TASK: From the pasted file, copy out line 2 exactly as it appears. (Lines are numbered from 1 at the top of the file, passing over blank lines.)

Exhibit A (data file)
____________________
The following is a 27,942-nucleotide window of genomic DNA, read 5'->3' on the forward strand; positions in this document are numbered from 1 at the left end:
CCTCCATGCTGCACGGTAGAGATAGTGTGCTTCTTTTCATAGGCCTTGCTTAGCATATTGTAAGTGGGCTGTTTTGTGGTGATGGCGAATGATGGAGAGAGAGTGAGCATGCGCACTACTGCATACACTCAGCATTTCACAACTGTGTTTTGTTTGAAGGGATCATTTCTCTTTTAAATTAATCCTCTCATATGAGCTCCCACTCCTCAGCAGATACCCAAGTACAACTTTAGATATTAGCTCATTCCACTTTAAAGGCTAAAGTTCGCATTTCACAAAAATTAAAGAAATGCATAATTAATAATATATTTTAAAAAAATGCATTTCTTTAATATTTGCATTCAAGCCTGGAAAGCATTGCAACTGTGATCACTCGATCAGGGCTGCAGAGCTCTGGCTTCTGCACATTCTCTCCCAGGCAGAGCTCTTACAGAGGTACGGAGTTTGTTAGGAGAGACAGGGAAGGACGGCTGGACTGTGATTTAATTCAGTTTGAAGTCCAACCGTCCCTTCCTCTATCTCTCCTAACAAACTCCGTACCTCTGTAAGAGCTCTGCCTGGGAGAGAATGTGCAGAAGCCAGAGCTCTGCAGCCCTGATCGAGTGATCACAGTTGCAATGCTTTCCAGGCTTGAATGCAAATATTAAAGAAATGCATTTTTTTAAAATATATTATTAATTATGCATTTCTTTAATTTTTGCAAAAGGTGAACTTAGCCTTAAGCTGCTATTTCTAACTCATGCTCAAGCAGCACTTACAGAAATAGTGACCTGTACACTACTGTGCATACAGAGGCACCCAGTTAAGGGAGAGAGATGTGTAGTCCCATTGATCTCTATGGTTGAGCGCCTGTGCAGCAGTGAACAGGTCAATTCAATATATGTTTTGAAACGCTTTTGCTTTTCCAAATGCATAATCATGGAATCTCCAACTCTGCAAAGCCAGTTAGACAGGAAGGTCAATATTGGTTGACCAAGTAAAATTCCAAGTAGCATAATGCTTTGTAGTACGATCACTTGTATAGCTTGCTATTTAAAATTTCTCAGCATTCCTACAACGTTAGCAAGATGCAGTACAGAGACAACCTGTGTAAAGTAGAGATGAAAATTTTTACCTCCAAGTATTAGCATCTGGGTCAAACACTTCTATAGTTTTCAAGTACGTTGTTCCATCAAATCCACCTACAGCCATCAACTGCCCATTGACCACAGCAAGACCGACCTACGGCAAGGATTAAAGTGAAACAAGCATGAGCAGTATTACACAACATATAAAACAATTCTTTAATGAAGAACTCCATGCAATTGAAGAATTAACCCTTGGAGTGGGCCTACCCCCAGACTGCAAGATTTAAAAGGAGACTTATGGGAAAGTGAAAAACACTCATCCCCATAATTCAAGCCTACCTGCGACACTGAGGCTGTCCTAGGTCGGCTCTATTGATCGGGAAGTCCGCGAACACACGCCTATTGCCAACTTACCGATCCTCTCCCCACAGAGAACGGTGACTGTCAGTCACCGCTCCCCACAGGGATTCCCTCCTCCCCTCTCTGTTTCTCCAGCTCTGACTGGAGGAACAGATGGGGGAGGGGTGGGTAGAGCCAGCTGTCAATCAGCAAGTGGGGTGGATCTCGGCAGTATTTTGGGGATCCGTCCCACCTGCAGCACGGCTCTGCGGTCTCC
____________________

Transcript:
CCTCCATGCTGCACGGTAGAGATAGTGTGCTTCTTTTCATAGGCCTTGCTTAGCATATTGTAAGTGGGCTGTTTTGTGGTGATGGCGAATGATGGAGAGAGAGTGAGCATGCGCACTACTGCATACACTCAGCATTTCACAACTGTGTTTTGTTTGAAGGGATCATTTCTCTTTTAAATTAATCCTCTCATATGAGCTCCCACTCCTCAGCAGATACCCAAGTACAACTTTAGATATTAGCTCATTCCACTTTAAAGGCTAAAGTTCGCATTTCACAAAAATTAAAGAAATGCATAATTAATAATATATTTTAAAAAAATGCATTTCTTTAATATTTGCATTCAAGCCTGGAAAGCATTGCAACTGTGATCACTCGATCAGGGCTGCAGAGCTCTGGCTTCTGCACATTCTCTCCCAGGCAGAGCTCTTACAGAGGTACGGAGTTTGTTAGGAGAGACAGGGAAGGACGGCTGGACTGTGATTTAATTCAGTTTGAAGTCCAACCGTCCCTTCCTCTATCTCTCCTAACAAACTCCGTACCTCTGTAAGAGCTCTGCCTGGGAGAGAATGTGCAGAAGCCAGAGCTCTGCAGCCCTGATCGAGTGATCACAGTTGCAATGCTTTCCAGGCTTGAATGCAAATATTAAAGAAATGCATTTTTTTAAAATATATTATTAATTATGCATTTCTTTAATTTTTGCAAAAGGTGAACTTAGCCTTAAGCTGCTATTTCTAACTCATGCTCAAGCAGCACTTACAGAAATAGTGACCTGTACACTACTGTGCATACAGAGGCACCCAGTTAAGGGAGAGAGATGTGTAGTCCCATTGATCTCTATGGTTGAGCGCCTGTGCAGCAGTGAACAGGTCAATTCAATATATGTTTTGAAACGCTTTTGCTTTTCCAAATGCATAATCATGGAATCTCCAACTCTGCAAAGCCAGTTAGACAGGAAGGTCAATATTGGTTGACCAAGTAAAATTCCAAGTAGCATAATGCTTTGTAGTACGATCACTTGTATAGCTTGCTATTTAAAATTTCTCAGCATTCCTACAACGTTAGCAAGATGCAGTACAGAGACAACCTGTGTAAAGTAGAGATGAAAATTTTTACCTCCAAGTATTAGCATCTGGGTCAAACACTTCTATAGTTTTCAAGTACGTTGTTCCATCAAATCCACCTACAGCCATCAACTGCCCATTGACCACAGCAAGACCGACCTACGGCAAGGATTAAAGTGAAACAAGCATGAGCAGTATTACACAACATATAAAACAATTCTTTAATGAAGAACTCCATGCAATTGAAGAATTAACCCTTGGAGTGGGCCTACCCCCAGACTGCAAGATTTAAAAGGAGACTTATGGGAAAGTGAAAAACACTCATCCCCATAATTCAAGCCTACCTGCGACACTGAGGCTGTCCTAGGTCGGCTCTATTGATCGGGAAGTCCGCGAACACACGCCTATTGCCAACTTACCGATCCTCTCCCCACAGAGAACGGTGACTGTCAGTCACCGCTCCCCACAGGGATTCCCTCCTCCCCTCTCTGTTTCTCCAGCTCTGACTGGAGGAACAGATGGGGGAGGGGTGGGTAGAGCCAGCTGTCAATCAGCAAGTGGGGTGGATCTCGGCAGTATTTTGGGGATCCGTCCCACCTGCAGCACGGCTCTGCGGTCTCC